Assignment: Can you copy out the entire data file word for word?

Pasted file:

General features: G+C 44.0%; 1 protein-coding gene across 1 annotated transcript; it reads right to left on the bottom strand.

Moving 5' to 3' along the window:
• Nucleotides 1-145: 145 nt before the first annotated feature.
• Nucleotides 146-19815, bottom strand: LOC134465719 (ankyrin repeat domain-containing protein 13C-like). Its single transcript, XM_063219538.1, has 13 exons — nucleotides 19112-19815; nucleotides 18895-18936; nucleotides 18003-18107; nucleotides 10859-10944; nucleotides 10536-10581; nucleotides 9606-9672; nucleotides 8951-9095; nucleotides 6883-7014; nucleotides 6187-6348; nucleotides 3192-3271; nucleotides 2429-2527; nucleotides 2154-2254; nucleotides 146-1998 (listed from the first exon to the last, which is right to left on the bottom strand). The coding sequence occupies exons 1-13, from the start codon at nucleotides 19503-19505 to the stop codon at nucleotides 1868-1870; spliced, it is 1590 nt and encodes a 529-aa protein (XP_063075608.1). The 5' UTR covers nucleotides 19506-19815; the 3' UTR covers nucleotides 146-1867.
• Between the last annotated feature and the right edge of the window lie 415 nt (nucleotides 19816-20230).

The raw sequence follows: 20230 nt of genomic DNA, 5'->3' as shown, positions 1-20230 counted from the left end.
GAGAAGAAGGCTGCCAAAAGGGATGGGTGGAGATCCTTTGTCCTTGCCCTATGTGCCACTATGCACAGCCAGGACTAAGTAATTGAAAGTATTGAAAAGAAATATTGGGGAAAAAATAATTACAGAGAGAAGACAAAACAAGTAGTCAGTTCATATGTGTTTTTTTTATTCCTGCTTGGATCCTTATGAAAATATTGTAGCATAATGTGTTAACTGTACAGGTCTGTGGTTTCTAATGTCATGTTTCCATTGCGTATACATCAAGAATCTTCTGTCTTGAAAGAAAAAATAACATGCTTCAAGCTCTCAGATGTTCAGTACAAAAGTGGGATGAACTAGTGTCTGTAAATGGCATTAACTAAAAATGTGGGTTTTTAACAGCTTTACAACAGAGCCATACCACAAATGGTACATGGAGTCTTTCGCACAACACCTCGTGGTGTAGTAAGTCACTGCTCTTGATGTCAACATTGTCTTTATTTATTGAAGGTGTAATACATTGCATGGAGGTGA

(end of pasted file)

General features: G+C 44.0%; 1 protein-coding gene across 1 annotated transcript; it reads right to left on the bottom strand.

Moving 5' to 3' along the window:
• Nucleotides 1-145: 145 nt before the first annotated feature.
• Nucleotides 146-19815, bottom strand: LOC134465719 (ankyrin repeat domain-containing protein 13C-like). Its single transcript, XM_063219538.1, has 13 exons — nucleotides 19112-19815; nucleotides 18895-18936; nucleotides 18003-18107; nucleotides 10859-10944; nucleotides 10536-10581; nucleotides 9606-9672; nucleotides 8951-9095; nucleotides 6883-7014; nucleotides 6187-6348; nucleotides 3192-3271; nucleotides 2429-2527; nucleotides 2154-2254; nucleotides 146-1998 (listed from the first exon to the last, which is right to left on the bottom strand). The coding sequence occupies exons 1-13, from the start codon at nucleotides 19503-19505 to the stop codon at nucleotides 1868-1870; spliced, it is 1590 nt and encodes a 529-aa protein (XP_063075608.1). The 5' UTR covers nucleotides 19506-19815; the 3' UTR covers nucleotides 146-1867.
• Between the last annotated feature and the right edge of the window lie 415 nt (nucleotides 19816-20230).

The raw sequence follows: 20230 nt of genomic DNA, 5'->3' as shown, positions 1-20230 counted from the left end.
GAGAAGAAGGCTGCCAAAAGGGATGGGTGGAGATCCTTTGTCCTTGCCCTATGTGCCACTATGCACAGCCAGGACTAAGTAATTGAAAGTATTGAAAAGAAATATTGGGGAAAAAATAATTACAGAGAGAAGACAAAACAAGTAGTCAGTTCATATGTGTTTTTTTTATTCCTGCTTGGATCCTTATGAAAATATTGTAGCATAATGTGTTAACTGTACAGGTCTGTGGTTTCTAATGTCATGTTTCCATTGCGTATACATCAAGAATCTTCTGTCTTGAAAGAAAAAATAACATGCTTCAAGCTCTCAGATGTTCAGTACAAAAGTGGGATGAACTAGTGTCTGTAAATGGCATTAACTAAAAATGTGGGTTTTTAACAGCTTTACAACAGAGCCATACCACAAATGGTACATGGAGTCTTTCGCACAACACCTCGTGGTGTAGTAAGTCACTGCTCTTGATGTCAACATTGTCTTTATTTATTGAAGGTGTAATACATTGCATGGAGGTGA